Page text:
I’m hungry, so feed me NOW!

Hopefully, your topiary will be around a few years so to keep it looking sharp then you’ll need to feed it on a regular basis. Feeding the plants not only helps them look good but it also makes them feel good too! Healthy plants have a better resistance to pests and disease. Use a good slow release fertilizer to top dress in spring and a liquid feed during the growing season. Don’t feed after the end of September as this may encourage new growth which will be damaged by early frosts and look unsightly. As always please follow the label recommendations when applying fertilizers and never be tempted to over apply as this will have the reverse affect on the plant.


A crucial part of keeping your topiary looking good is getting the right amount of water to it at the right time of the year. Once established, topiary planted in the garden soil will usually fend for itself. You’ll usually only need to water them in long dry periods, once or twice a week is fine. For new planted topiary then more careful monitoring will be required and in drier weeks they’ll need watering every other day. For topiary planted in containers, it is essential that you keep them well watered throughout the year. Even in winter, topiary in pots will need to be kept moist as hard frosts can freeze the roots and prevent it from taking up moisture.

One of the most common causes of plant fatalities during winter is ‘drying out’. This is where a plant cannot take up moisture through the roots due to being frozen and then the plant being exposed to cold, drying winds which slowly desiccate the plant. The plant loses moisture from the leaves but is unable to take moisture up. To help prevent this, keep plants watered but not over watered and if practicable move the plants into a more sheltered spot. Please bare in mind that during winter the plant will not be growing so you need only keep the pot moist and not overflowing with water. Top tip for topiary in containers? Simple, don’t let them dry out!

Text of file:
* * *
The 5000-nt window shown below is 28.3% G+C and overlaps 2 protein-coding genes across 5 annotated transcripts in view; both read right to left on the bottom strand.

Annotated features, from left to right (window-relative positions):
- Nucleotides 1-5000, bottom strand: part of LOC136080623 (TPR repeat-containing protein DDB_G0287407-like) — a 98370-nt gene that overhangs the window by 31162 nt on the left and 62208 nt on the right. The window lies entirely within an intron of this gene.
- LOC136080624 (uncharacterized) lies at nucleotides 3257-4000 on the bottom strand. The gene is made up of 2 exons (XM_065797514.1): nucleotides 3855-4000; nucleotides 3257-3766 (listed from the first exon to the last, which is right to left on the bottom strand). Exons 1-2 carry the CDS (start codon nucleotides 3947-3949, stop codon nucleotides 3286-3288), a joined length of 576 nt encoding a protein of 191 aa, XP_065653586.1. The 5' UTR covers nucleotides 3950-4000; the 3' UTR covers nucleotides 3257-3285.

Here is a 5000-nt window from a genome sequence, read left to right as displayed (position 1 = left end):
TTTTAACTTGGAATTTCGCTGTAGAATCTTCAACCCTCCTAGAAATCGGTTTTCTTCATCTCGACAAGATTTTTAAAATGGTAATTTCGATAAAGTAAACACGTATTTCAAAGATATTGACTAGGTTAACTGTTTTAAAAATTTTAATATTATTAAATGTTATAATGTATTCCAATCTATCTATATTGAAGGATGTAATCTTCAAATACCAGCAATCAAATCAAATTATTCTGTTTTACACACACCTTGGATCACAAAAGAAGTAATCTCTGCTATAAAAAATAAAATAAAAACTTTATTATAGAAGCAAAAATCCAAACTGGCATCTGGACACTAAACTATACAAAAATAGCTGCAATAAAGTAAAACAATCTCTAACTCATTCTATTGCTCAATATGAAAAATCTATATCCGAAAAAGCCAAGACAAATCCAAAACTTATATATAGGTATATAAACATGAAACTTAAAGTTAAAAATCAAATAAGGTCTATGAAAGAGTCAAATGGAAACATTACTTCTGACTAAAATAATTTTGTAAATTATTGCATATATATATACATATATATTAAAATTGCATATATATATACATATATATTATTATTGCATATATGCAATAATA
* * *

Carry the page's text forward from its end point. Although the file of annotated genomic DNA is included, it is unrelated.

Other plants ideal for topiary

Prunus Lusitanica (Portuguese Laurel)

Portuguese laurel is another good plant to use for Topiary. It responds well to pruning and will give a very good, thick hedge. Will tolerate most soils (except poorly drained) and required little care, just a top dress of slow release fertilizer in late spring. Trim in late May or early June and you’ll usually get another flush of growth in late July. Try not to induce too much soft growth later in the year as this can be prone to early frost damage and will look unsightly.
Photinia Red Robin

Photinia is best used as an evergreen hedging plant but it can also be used for creating topiary shapes. Photinia will provide a colourful hedge for 12 months of the year adding a splash of colour in the early spring and summer as the new leaves are bright red. White flowers appear in early summer which is an added bonus!

Will tolerate most soils (avoid waterlogging) and requires trimming twice to three times a year to keep in good shape.

Laurus Nobilis (Bay)

Bay trees are another common plant used for topiary shapes. Commonly seen either side of a front door as standards (ball on a stem) or large bushes in established gardens. As bay is a much used culinary herb it provides a use in the kitchen too! Although generally Bay is seen to be a hardy plant, it will suffer in the most severe winters. Try to plant Bay in containers close to the house so as to provide shelter in the winter, especially from cold, drying winds from the east (The Beast from the East). Water well in the summer and feed once a month with a liquid feed. Top dress in late spring with a slow release fertilizer. Trim Bay carefully with secateurs and try not to cut through the leaves too much as the ends can become dry and look unsightly.

Useful tips

For an easy maintenance garden

If all you want to do is sit and relax in your new garden, then choosing the right plants is an important part of the planning!

Having the right plants is an integral part of ensuring your time in the garden is spent relaxing with that well earned ‘glass of wine’. Compact, flowering shrubs are very useful as are colourful evergreen grasses, alpines, Heathers, ground cover plants and small compact growing trees. In addition to this, weed control can be as equally important. Use weed control fabric covered with gravel or bark mulch to limit weed growth. This will also help with keeping moisture in the soil which will help during prolonged dry spells.

Perhaps even consider the odd large pot on the patio, planted with seasonal bedding to give that extra bit of colour.

Compact low maintenance shrubs to consider:

  • Hebe (smaller leaf varieties are best)
  • Cistus
  • Spiraea Goldflame, Goldmound, Anthony Waterer
  • Skimmia japonica Rubella & Kew Green
  • Viburnum davidii
  • Viburnum tinus Eve Price
  • Euonymus fortunei varieties
  • Daphne
  • Choisya Aztec Pearl & Sundance

These are just a few of plants you could include within a low maintenance garden design. If you would like us to suggest a scheme for a low maintenance garden then please contact us and we’ll only be too happy to assist!

Edible plants & fruit producers